How Optimism Keeps You Healthy

February 15, 2012 Katharina Lochner
image emotional intelligence

Think Yourself Out of Sickness

The last weeks were very cold in Europe. Gradually it is getting warmer. Perfect conditions for catching a cold. What can you do in order to stay healthy? Eat fruit? Stay warm? Exercise? Might be beneficial. But something completely different might help: being optimistic.

In a study with students who were preparing for exams (and thus experiencing a stressful time), Claus Vögele from Roehampton University in London and his colleagues Heiko Schulz (Techniker Krankenkasse, German Health Insurance) and Björn Meyer (Medical Center Hamburg-Eppendorf) found that optimists suffered less from upper respiratory track infections than their pessimistic peers. This was the case during the exam preparation and after the exam. Thus, optimism is likely to protect from the adverse influence of heightened stress. The reason for this seems to be that optimists perceived the exam preparation as less stressful than the pessimists. The original study was published in the German Zeitschrift für Gesundheitspsychologie (abstract is available in English).

Optimism even seems to have an impact on longevity. In a longitudinal study, Matthias Bopp from the University of Zurich and his colleagues found that people who described their health condition as good lived longer than those who were more pessimistic about their health. Now one might argue that people who are in poor health will certainly judge their condition in a pessimistic way and die earlier, but not because of their pessimism, but because of their physical condition. However, the study was longitudinal, following the study participants during 30 years. The researchers controlled for risk factors like smoking, high blood pressure and chronic diseases. Matthias Bopp gives an example for this: Optimistic smokers live longer than pessimistic ones. He thinks that optimism builds up resources that are beneficial for getting old. The original study was published in the journal PLoS One.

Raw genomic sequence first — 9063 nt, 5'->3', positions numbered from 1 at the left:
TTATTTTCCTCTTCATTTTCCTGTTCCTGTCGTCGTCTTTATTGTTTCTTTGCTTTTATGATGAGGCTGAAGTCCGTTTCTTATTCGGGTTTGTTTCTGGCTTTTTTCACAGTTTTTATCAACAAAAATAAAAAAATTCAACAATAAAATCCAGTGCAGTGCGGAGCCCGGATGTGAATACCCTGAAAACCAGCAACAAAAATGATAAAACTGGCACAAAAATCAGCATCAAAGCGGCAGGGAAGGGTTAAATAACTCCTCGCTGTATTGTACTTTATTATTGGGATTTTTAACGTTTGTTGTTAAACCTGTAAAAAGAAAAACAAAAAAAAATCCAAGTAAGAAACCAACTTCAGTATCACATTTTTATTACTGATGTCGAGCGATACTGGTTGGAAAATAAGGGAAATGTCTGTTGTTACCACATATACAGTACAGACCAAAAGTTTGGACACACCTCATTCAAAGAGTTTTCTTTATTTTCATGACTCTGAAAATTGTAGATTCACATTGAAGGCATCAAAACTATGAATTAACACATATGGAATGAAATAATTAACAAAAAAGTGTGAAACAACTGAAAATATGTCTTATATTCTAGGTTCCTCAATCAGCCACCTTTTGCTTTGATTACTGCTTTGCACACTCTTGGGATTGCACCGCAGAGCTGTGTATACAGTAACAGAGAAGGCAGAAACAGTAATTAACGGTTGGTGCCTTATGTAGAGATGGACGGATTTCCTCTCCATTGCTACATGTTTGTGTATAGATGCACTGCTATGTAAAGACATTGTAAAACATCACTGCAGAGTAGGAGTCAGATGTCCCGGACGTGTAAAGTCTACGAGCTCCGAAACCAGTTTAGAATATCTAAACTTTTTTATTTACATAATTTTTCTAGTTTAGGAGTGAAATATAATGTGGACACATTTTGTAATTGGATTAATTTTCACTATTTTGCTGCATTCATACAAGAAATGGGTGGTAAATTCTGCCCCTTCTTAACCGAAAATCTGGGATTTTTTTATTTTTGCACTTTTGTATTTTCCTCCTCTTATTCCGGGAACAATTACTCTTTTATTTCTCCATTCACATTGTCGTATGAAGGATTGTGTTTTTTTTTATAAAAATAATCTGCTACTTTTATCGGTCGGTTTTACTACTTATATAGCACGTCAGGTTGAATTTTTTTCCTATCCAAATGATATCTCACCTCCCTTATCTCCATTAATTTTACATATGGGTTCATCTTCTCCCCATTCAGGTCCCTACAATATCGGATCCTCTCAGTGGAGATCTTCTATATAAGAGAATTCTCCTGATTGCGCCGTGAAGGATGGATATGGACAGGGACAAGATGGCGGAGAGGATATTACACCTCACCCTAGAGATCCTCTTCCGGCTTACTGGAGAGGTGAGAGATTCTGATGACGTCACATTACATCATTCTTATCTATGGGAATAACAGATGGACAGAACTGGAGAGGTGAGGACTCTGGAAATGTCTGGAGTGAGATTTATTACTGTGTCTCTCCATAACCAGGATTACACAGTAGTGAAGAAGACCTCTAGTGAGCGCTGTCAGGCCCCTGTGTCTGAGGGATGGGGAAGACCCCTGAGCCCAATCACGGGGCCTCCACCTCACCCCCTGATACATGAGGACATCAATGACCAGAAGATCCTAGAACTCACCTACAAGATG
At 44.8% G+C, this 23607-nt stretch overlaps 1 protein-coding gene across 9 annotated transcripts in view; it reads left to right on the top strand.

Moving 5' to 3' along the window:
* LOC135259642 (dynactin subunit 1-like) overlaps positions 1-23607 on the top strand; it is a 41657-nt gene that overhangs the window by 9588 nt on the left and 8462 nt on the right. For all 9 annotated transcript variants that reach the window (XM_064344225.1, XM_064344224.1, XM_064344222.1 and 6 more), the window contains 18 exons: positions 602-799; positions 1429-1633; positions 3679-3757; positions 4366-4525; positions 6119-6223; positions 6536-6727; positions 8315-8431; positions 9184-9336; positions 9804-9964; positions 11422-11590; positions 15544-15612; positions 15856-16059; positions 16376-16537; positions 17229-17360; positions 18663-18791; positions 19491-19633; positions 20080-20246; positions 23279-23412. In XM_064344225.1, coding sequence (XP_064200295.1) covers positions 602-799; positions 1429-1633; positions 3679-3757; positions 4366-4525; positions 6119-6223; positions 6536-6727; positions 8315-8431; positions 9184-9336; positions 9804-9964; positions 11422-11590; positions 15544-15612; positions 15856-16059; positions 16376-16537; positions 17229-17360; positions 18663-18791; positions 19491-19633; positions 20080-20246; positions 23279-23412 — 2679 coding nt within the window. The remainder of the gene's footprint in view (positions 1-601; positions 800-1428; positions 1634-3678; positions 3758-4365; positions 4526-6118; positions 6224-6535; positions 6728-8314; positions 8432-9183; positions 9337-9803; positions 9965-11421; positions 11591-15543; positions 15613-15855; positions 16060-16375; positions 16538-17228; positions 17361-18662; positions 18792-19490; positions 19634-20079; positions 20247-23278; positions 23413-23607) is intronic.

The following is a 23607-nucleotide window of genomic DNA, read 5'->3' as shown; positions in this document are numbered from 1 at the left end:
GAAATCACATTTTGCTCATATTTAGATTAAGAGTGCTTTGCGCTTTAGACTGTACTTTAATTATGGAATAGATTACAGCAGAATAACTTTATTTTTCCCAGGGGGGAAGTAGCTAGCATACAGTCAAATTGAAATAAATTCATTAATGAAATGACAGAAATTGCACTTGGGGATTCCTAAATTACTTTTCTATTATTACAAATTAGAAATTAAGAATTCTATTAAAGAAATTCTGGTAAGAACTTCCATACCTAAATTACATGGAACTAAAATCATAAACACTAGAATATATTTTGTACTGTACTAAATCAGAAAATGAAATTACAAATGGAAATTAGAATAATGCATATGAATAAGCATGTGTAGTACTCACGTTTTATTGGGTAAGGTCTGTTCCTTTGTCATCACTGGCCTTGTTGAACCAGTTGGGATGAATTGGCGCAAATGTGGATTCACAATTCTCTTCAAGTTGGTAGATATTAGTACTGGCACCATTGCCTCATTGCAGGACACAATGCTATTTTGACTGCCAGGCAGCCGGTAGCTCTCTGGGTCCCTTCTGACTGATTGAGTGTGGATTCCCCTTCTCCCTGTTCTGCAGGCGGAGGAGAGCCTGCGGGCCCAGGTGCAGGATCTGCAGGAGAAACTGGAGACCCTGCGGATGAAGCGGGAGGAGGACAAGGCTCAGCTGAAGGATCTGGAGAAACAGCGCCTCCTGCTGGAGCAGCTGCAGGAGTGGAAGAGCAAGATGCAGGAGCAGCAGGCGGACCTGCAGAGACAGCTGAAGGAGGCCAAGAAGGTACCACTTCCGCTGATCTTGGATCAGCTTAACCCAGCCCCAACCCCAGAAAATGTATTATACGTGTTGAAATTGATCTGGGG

These results are in line with the findings Sonja Lyubomirski from the University of California and her colleagues Laura King and Ed Diener report in their meta-analysis on the benefits of frequent positive affect. For example, optimists are less likely to suffer from a heart attack, live longer and have less mental health problems. Optimism seems to be beneficial for health and longevity! This means that when it is the season for colds, maintain a good diet, stay warm, and exercise. But also be optimistic!

About the Author

Katharina Lochner

Dr Katharina Lochner is the former research director for the cut-e Group which was acquired by Aon in 2017. Katharina is now a researcher and lecturer at the University of Applied Sciences Europe in Iserlohn, Germany. In her role at cut-e, she applied the research in organizational and work psychology to real-world assessment practice. She has a strong expertise in the construction and evaluation of online psychometric tools.

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